Can Pittsburgh Learn to Love Bikes?

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mattre
Participant
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I was googling to find out how many miles of striped lanes Pittsburgh has (came up empty…does anyone know the answer?) and came across this gem from 2003: http://old.post-gazette.com/lifestyle/20030518bikeslifestyle1p1.asp

“‘Compared with other cities, such as Eugene, Ore., and San Francisco, commuting by bicycle in Pittsburgh does not exist,’ said David Skillman, who has lived and cycled in both cities.”

I thought others might enjoy reading it. I was really struck by just how far we’ve come in the nine years since it was published.


mark
Participant
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thanks bike pgh!


erok
Keymaster
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yeah, i remember when this article came out. it was probably the largest article to that point about cycling in pittsburgh.

I was googling to find out how many miles of striped lanes Pittsburgh has (came up empty…does anyone know the answer?)

EDIT I TOOK FROM THE WRONG PLACE: THIS IS NOW CORRECT

I’m showing that we have about 27 miles of roadway striped or marked with sharrows. Since some roads are one way and some are 2-way, if you count both directions, it looks like there are about 27 miles of bike lanes and about 23 miles of roads that are marked with sharrows, so about 50 miles of painted, marked routes


erok
Keymaster
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that number includes the fresh lanes that just went in on Thomas as well. so as an example, that is about .5 miles of roadway, but since there are bike lanes on each side, it’s 1 mile of bikelane


erok
Keymaster
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also, if you found that article interesting, check out this post i made in 2009 regarding how far the humble bike rack has come.

http://bike-pgh.org/blog/2009/10/30/politics-of-the-simple-bike-rack-how-far-weve-come-since-2004/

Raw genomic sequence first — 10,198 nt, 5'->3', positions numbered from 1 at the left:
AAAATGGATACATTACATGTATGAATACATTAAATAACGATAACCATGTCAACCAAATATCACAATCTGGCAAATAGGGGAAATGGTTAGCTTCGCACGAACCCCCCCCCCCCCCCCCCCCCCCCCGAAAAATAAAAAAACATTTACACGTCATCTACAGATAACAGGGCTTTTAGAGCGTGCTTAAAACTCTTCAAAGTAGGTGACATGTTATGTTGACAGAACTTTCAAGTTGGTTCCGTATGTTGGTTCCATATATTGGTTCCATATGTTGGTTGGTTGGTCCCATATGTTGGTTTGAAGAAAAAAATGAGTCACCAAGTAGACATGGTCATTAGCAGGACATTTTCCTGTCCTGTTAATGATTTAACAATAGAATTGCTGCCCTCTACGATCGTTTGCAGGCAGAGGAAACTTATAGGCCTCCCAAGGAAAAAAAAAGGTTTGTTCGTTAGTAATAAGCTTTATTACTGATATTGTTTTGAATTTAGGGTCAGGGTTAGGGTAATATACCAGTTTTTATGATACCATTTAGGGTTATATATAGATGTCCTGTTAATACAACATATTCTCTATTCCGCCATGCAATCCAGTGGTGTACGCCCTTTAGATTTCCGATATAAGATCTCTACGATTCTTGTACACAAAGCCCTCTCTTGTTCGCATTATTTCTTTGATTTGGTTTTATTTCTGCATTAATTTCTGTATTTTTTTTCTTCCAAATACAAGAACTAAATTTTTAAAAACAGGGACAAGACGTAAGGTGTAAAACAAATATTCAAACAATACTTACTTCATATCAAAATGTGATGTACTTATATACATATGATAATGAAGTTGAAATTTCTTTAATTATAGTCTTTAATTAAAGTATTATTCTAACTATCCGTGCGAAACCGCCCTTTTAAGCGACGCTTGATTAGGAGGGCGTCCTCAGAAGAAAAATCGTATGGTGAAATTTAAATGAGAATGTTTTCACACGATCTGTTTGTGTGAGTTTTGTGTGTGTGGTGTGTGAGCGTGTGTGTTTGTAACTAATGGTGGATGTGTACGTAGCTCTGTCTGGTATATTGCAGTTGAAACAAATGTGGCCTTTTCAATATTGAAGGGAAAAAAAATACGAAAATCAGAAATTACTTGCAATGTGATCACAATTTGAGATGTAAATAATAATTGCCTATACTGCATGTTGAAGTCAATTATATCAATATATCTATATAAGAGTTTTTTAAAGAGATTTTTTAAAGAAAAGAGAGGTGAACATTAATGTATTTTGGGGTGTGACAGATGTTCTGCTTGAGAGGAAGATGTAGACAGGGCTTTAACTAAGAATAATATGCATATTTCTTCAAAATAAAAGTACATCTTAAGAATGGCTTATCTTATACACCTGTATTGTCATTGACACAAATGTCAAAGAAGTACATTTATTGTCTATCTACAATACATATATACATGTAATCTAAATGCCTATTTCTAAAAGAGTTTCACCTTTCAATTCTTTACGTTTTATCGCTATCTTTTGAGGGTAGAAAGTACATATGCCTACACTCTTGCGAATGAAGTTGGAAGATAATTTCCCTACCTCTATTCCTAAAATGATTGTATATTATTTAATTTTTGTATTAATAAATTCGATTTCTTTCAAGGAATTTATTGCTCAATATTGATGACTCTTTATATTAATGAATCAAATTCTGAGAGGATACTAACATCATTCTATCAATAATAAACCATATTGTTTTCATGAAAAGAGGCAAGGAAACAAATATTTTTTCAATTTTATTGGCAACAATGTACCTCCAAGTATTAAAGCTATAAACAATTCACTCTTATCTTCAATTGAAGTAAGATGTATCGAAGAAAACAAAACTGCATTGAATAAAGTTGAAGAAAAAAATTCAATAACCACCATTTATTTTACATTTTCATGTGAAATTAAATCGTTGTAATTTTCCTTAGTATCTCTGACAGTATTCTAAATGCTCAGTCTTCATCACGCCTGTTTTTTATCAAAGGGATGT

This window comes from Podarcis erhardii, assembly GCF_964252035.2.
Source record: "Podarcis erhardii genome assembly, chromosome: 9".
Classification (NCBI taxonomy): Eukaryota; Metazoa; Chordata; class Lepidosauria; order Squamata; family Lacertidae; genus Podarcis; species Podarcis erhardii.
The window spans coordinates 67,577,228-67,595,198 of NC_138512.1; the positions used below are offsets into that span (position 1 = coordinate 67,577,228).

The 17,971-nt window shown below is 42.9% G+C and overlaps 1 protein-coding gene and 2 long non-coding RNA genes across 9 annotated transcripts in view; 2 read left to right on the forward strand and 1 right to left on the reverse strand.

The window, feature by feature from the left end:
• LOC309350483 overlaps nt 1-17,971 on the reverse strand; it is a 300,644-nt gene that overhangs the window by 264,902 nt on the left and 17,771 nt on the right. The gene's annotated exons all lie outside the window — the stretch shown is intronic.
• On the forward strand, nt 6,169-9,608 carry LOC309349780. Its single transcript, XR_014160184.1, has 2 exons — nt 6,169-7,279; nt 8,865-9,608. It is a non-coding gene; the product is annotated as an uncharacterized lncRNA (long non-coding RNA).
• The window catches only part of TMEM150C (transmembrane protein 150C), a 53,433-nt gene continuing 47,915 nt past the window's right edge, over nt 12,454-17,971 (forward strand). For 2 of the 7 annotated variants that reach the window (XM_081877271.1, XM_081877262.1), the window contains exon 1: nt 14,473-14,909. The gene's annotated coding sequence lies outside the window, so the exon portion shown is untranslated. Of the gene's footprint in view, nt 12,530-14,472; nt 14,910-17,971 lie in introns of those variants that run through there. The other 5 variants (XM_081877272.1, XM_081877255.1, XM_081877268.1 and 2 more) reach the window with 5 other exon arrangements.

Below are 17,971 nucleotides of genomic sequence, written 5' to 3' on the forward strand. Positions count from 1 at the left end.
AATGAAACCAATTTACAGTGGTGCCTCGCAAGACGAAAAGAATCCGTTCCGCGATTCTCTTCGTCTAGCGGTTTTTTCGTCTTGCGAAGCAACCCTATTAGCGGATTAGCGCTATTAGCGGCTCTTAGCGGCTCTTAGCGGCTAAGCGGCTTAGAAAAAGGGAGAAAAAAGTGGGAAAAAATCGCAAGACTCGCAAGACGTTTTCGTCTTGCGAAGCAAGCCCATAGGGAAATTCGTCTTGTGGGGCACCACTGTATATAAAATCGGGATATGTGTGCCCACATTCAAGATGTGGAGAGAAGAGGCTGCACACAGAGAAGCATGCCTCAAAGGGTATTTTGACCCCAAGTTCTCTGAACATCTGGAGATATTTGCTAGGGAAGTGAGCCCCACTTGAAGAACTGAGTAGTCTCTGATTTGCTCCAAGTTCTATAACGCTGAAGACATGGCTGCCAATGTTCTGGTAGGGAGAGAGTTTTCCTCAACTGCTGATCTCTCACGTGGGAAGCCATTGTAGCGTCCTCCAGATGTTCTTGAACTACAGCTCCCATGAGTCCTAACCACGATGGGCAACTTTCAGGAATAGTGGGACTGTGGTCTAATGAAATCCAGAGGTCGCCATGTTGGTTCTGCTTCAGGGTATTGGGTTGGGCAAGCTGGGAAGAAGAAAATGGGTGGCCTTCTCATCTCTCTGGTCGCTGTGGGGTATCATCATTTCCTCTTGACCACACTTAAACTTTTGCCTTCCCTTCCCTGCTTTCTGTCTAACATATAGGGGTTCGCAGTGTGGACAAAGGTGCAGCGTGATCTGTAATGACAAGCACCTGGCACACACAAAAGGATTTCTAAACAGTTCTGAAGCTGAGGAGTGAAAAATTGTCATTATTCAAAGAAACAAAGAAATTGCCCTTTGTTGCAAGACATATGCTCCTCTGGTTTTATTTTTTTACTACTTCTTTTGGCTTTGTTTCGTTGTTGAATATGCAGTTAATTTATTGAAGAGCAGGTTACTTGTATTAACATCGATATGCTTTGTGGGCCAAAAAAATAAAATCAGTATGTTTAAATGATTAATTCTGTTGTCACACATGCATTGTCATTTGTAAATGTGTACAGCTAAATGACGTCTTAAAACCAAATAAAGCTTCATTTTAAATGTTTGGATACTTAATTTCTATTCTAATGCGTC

erok
Keymaster
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Please note I made an edit to my calculations above. I for some reason forgot to include bike lanes that were installed before 2007


Pierce
Participant
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On the note of Thomas, those are probably some of the best bike lanes in the city. There’s seemingly space accounting for the door zone and the bike lane isn’t in it


scott
Keymaster
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Thomas is so wide it was designed for a painted buffer between the parked cars and the bike lane, but they opted out of the buffer while painting because they thought it didn’t give enough room for parked cars. Either way it works.


jonawebb
Participant
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Looking for a thread to post this, and this seems best. I was talking with a consulting engineer on PAT’s BRT project Sunday and it appears that the BRT project is absolutely the best option for getting a direct bike-only route between Oakland and downtown. They (the consulting engineers) have an option to build a bike lane along the BRT, which they are presenting to PAT. But there is significant opposition to this, especially in the Uptown area, because one likely impact of this is to increase the land values there, which would displace long time residents and social services agencies. PAT doesn’t really care one way or the other about the bike lane, so the only way it will happen is if the bike community clearly expresses its interest and pushes to make it happen. We could, for example, request a public meeting on this issue, to counterbalance the opposition in Uptown (no further meetings on this are scheduled right now). I may not be able to attend such a meeting — they always seem to be held weekdays in the early evening, when I’m riding home — but I hope people get excited enough about the possibility of a direct bike route between Oakland and Downtown to push for this. You could, for example, discuss this with the city’s bike coordinator, Stephen.Patchan@city.pittsburgh.pa.us (412-393-0150).

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